Saturday, December 8, 2012

Powers of Observation

I witnessed a minor car crash on the way to work one day this week.  The incident left me thinking about what I saw, what others saw, and what I later thought I saw.  It's so very interesting how our brains work in such situations.

First let me say that no-one was seriously hurt, thank goodness, although the woman who was not at fault was quite shaken up and was attended to by paramedics.

I was the closest witness and, in fact, was nearly involved myself.  As I headed east on a two-lane street, I was going slowly having just passed a school zone, a pretty good line of cars behind me.  One lone car came from the opposite direction somewhat slowly as she approached the school zone (typical traffic density for the morning with most of us going east).  Both sides of the street were lined with parked cars, as always.  An older model black car suddenly emerged from a driveway nose first and plowed into the westbound car ripping off a good portion of the front end.  The black car seemed to pause a little and then suddenly accelerated continuing across the street directly in my path, and then into a driveway, crashing through a gate that crossed that driveway.

It literally all played out before my eyes in seeming slow motion while my brain seemed stuck on one word: What? What? What?

My reaction was to look for an out--a place to go to avoid being hit by a riccocheting car, but there was nowhere to go, and slamming on the brakes and bracing was all I could do.

Everything came to a stop.  The words in my brain changed to, "I'm a witness, I have to stop."  I gathered my senses, pulled forward, made a U-turn and parked to see if help was needed and to offer what I had seen.  A few other witnesses stopped.  Eventually, cops arrived and paramedics.  We gave statements to the cops. A woman from the black car took responsibility and offered her insurance papers.  I wrote down all the information for the other driver who was confused and trying to call her husband.

The second person on the scene was the driver behind me.  She said the driver and passenger of the black car, switched places immediately when the car stopped. I think it was a mother and son. From appearances of both, I later thought there might be some impairment involved.  The son seemed hyper and jumpy, the mother was angry but in control.  Their appearances suggested an alternative lifestyle which I'm not inclined to judge. But his florescent orange hair, piercings, and mostly his manner influenced my thinking--perhaps unfairly.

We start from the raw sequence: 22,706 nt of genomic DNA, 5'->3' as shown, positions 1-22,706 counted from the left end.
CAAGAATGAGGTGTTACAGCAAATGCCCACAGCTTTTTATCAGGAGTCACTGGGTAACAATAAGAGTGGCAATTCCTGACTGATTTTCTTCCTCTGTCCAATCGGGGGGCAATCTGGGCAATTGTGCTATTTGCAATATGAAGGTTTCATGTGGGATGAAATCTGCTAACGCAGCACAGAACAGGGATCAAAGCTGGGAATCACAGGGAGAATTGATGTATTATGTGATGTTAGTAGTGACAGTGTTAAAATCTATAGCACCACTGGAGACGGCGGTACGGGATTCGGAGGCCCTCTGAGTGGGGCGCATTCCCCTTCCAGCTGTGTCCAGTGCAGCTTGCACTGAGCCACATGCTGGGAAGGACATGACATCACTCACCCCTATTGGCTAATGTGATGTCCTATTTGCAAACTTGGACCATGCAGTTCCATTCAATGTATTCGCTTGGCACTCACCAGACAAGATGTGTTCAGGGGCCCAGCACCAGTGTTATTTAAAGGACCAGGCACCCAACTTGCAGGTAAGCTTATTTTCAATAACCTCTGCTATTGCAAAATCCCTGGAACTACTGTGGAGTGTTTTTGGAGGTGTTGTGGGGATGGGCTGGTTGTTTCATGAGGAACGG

I realized I only saw what the cars did.  I did not see who was driving or riding in either car.  My statement was supportive in determining fault.  But I could not say who was driving the black car.  Other witnesses say it was the young man not the woman.  I kept pushing myself to only remember what I saw in the slow motion moment and not what I was hearing others say.

I was surprised how clear-headed and calm I was in the throes of the event--talking to the shaken up woman, getting her some water, and writing down information for her; giving a concise statement to the police of just what I saw and no more--even while adreneline was flowing through my veins from my own close call; and when my input was no longer needed, continuing on to work.

For some time afterward, my powers of observation were in high gear.  I was noticing details everywhere.  I was making an effort to do so.  But after awhile, I couldn't keep it up and lapsed into mindless driving, thinking about where I was going and what I would be doing.

There have been studies that demonstrate how our "memory" is easily influenced by what other people say happened--that people can believe to have actual recollection of things that they never truly experienced but were only told about.  What tricks our minds can play on us.  I've heard it said that eye witnesses are the least reliable witnesses.

I have wondered ever since this event if I could do better.  If I could practice observing details and remembering them, and not be tricked by what other people saw differently. At least I was cognitive of this while giving my own statement, and recognizing that details others described were not things I actually saw and could not confirm.  That's a start certainly.  In the moment I hear something that I don't really recall, to file it in a place in the brain under "What I heard" and not under "What I know."

But also to simply be more observant at all times when driving, walking, out in public--and save the day-dreaming for when I am sitting safely on my own couch.

1 comment:

Hawk's Perspective said...

The brain is much more acute in situations like you described gathering far more information than usual. You are unusually aware simply to recognize the change in perception. Very interesting stuff. Glad you didn't get hit.